Camelback Mountain trail update: Echo Canyon to reopen Jan 15 after year-long renovation project

PHOENIX - Dust off the hiking shoes, Camelback Mountain's popular (and challenging) trail has reopened.

The trail has been closed for about the last year to conduct nearly $4 million in renovations to the recreation area, the parking lot and to preserve the longevity of the trail, said David Urbinato with the City's parks and recreation department.

"Echo Canyon hiking is back and better than ever for Valley residents and visitors who love to hike through and view our beautiful desert and mountain landscape," said Mayor Greg Stanton in a prepared statement.

Upgrade at a glance:
  • Increase parking spaces to 135, from 68 Installed 15 bike racks
  • Added a permanent restroom, shade ramada and a chilled drinking fountain
  • Renovated, rerouted, rebuilt the lower section of the trail
  • Added entrances, roundabout to help with traffic flow
  • Limited to hikers only (no dogs) for first six months.

One of the biggest headaches with the hiking area was the congestion of traffic from both outdoor enthusiasts, as well as residents of the local neighborhood. Officials believe these renovations will help alleviate those issues.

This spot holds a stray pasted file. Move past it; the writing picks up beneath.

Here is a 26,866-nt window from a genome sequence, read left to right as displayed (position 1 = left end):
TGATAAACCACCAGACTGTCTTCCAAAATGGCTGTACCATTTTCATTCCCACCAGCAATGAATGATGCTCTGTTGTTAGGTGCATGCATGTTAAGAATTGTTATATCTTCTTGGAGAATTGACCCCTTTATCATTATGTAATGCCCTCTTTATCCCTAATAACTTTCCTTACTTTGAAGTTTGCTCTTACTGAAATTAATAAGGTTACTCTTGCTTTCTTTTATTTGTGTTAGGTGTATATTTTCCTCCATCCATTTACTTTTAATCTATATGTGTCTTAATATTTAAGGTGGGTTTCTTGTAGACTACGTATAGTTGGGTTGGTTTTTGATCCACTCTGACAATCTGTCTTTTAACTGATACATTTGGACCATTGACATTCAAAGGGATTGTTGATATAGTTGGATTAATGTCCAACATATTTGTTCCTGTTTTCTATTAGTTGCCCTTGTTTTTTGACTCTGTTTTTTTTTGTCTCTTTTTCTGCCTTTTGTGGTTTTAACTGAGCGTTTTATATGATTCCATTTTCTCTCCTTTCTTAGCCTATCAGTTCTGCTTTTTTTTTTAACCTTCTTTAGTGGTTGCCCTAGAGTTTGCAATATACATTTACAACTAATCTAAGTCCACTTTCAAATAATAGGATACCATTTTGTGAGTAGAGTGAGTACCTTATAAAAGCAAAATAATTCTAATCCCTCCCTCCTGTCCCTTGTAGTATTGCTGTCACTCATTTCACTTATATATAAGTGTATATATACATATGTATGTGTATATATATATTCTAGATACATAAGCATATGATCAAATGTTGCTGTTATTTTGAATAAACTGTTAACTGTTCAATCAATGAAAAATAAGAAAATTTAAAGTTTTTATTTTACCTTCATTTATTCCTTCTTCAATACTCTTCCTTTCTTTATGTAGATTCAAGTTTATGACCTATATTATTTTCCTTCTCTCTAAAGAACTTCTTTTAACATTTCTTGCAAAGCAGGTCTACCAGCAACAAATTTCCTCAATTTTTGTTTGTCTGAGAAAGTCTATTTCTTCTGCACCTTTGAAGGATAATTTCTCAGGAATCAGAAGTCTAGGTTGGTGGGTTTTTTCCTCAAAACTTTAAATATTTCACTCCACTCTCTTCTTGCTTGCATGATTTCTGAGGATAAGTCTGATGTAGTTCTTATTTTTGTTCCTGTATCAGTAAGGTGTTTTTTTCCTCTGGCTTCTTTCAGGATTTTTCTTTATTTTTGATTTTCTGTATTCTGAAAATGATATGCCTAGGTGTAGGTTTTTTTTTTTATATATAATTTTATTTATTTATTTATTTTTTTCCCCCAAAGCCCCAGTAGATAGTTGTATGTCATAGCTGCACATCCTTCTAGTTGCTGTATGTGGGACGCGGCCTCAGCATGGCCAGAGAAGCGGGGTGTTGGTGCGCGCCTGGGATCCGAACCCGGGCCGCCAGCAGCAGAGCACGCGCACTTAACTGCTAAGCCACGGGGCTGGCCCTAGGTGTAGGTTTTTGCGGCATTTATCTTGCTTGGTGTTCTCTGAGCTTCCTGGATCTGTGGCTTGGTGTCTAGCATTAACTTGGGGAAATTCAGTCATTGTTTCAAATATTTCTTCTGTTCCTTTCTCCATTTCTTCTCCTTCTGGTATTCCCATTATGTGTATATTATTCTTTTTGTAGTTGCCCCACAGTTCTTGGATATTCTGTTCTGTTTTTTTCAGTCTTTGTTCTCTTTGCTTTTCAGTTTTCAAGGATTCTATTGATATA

Officials estimate that 700,000 people trek up Camelback's two trails each year, according to a press release.

Seventy spaces were added to the parking lot bringing the total number of spaces to 135, said Urbinato. The renovations also included the addition of 15 bicycle racks.

Officials also added walkways throughout the parking area to help with pedestrian safety. Before hikers would have to walk across the parking lot.

A designated entrance to the trailhead was created to help reduce backups into the nearby neighborhoods. A roundabout was also added at the entrance of the trail to help control motorists' speed, said Urbinato.

A restroom was installed, as well as a shade ramada and a chilled drinking fountain near the trail head, said Urbinato. This will be a great way to fill up the water bottle before or after hiking during the hot Arizona summers.

Crews also rebuilt the trail's initial summit to improve footing, eliminate areas prone to erosion, as well as reinforced the trail to prevent future erosion or damage.

The trail will be limited to "hikers only" for the first six months. This means pets, including dogs, will not be allowed on the trail during that time, said Urbinato. Piestewa Peak is the only other Phoenix trail that doesn't allow dogs.

To date, the cost of the renovations is $4.34 million, which was funded through the Phoenix Parks and Preserve initiative said Urbinato. The City also expects a $450,000 reimbursement from the town of Paradise Valley. Those funds helped support the roundabout at the entrance of the park, he said.

Print this article Back to Top

Comments